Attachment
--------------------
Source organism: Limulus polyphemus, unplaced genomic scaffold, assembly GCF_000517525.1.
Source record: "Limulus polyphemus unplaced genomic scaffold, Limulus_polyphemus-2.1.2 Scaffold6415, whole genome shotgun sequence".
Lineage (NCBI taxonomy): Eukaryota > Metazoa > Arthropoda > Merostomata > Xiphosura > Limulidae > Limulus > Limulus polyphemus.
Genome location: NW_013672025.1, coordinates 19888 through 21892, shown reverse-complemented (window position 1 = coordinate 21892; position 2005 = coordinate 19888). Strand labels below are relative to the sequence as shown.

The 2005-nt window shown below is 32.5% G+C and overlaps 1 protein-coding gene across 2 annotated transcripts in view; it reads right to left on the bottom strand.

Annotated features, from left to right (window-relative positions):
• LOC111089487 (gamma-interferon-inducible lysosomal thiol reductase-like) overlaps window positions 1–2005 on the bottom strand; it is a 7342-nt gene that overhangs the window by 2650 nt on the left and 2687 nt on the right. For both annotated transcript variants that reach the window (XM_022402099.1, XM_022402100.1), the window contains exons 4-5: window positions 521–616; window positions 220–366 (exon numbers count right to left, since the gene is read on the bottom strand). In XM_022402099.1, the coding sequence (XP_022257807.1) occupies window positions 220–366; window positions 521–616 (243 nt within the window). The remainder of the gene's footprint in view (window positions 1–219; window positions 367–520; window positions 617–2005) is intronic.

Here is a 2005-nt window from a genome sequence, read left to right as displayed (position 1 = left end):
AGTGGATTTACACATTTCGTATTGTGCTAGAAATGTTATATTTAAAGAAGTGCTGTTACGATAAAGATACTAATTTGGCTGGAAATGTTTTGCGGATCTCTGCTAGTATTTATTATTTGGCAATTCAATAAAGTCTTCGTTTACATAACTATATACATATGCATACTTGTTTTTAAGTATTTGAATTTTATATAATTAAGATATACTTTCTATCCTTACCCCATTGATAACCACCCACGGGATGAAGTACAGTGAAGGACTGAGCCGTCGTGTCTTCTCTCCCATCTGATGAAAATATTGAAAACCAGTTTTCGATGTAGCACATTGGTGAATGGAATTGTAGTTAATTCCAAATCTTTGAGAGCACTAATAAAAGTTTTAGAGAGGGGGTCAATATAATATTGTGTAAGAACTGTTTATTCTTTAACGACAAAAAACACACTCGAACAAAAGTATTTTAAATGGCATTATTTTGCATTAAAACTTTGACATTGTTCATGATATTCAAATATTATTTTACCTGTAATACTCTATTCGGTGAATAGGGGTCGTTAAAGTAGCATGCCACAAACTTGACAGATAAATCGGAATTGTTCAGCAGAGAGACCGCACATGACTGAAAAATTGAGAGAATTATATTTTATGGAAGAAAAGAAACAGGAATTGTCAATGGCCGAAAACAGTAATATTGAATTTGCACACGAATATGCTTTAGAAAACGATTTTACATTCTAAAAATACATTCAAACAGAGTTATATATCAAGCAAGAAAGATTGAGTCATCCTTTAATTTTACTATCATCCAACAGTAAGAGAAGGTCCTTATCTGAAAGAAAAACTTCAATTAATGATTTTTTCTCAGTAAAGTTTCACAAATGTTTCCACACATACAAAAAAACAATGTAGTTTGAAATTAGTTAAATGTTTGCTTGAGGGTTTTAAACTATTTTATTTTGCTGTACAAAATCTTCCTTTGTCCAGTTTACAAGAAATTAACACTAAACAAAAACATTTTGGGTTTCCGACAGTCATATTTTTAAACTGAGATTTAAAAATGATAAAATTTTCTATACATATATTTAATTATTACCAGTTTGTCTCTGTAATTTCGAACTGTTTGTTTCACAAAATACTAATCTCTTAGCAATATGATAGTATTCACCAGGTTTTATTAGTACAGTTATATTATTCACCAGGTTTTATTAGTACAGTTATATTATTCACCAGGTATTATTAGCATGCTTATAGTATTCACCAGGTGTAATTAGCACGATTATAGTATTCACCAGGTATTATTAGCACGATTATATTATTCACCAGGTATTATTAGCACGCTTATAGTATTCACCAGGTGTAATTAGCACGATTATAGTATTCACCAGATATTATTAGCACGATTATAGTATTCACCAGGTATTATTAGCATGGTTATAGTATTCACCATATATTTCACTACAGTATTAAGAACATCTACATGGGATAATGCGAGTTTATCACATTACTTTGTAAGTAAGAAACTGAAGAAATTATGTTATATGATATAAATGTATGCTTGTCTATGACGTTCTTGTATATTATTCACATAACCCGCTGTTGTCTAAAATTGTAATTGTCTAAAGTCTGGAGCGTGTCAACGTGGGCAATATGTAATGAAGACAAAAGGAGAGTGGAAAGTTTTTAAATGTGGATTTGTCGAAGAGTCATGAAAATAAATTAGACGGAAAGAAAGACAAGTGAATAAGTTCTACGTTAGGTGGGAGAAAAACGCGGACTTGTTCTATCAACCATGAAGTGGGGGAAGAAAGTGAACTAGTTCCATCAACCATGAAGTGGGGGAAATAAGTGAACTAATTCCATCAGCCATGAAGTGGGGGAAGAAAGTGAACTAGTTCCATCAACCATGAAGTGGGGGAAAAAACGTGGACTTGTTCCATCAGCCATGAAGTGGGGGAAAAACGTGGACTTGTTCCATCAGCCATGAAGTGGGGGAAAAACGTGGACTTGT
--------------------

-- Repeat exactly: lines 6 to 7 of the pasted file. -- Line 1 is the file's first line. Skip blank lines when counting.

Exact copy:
Annotated features, from left to right (window-relative positions):
• LOC111089487 (gamma-interferon-inducible lysosomal thiol reductase-like) overlaps window positions 1–2005 on the bottom strand; it is a 7342-nt gene that overhangs the window by 2650 nt on the left and 2687 nt on the right. For both annotated transcript variants that reach the window (XM_022402099.1, XM_022402100.1), the window contains exons 4-5: window positions 521–616; window positions 220–366 (exon numbers count right to left, since the gene is read on the bottom strand). In XM_022402099.1, the coding sequence (XP_022257807.1) occupies window positions 220–366; window positions 521–616 (243 nt within the window). The remainder of the gene's footprint in view (window positions 1–219; window positions 367–520; window positions 617–2005) is intronic.